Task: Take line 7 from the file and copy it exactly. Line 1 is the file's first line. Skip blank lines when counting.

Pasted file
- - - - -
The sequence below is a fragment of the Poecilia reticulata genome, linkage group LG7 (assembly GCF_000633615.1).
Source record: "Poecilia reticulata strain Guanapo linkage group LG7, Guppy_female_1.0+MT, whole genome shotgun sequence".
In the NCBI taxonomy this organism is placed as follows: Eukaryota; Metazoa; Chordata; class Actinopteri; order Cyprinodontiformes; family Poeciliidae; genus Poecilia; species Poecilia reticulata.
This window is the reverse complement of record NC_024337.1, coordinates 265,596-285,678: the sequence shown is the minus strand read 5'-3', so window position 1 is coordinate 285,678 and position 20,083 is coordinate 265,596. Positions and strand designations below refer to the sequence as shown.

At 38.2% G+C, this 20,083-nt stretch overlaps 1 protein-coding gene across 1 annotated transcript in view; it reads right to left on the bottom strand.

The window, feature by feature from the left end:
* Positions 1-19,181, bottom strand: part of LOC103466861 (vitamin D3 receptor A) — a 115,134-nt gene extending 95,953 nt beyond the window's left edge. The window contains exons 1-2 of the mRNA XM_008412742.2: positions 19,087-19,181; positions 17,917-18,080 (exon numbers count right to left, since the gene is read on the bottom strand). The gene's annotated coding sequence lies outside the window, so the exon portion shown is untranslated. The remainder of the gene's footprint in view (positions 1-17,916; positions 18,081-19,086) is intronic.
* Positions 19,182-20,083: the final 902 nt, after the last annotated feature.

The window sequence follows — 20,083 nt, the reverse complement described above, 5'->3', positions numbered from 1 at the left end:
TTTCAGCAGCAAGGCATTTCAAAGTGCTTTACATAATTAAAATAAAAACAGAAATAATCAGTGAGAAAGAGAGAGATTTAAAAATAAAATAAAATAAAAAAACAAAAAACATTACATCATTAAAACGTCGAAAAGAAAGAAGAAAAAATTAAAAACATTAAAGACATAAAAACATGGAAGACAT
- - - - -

* Positions 1-19,181, bottom strand: part of LOC103466861 (vitamin D3 receptor A) — a 115,134-nt gene extending 95,953 nt beyond the window's left edge. The window contains exons 1-2 of the mRNA XM_008412742.2: positions 19,087-19,181; positions 17,917-18,080 (exon numbers count right to left, since the gene is read on the bottom strand). The gene's annotated coding sequence lies outside the window, so the exon portion shown is untranslated. The remainder of the gene's footprint in view (positions 1-17,916; positions 18,081-19,086) is intronic.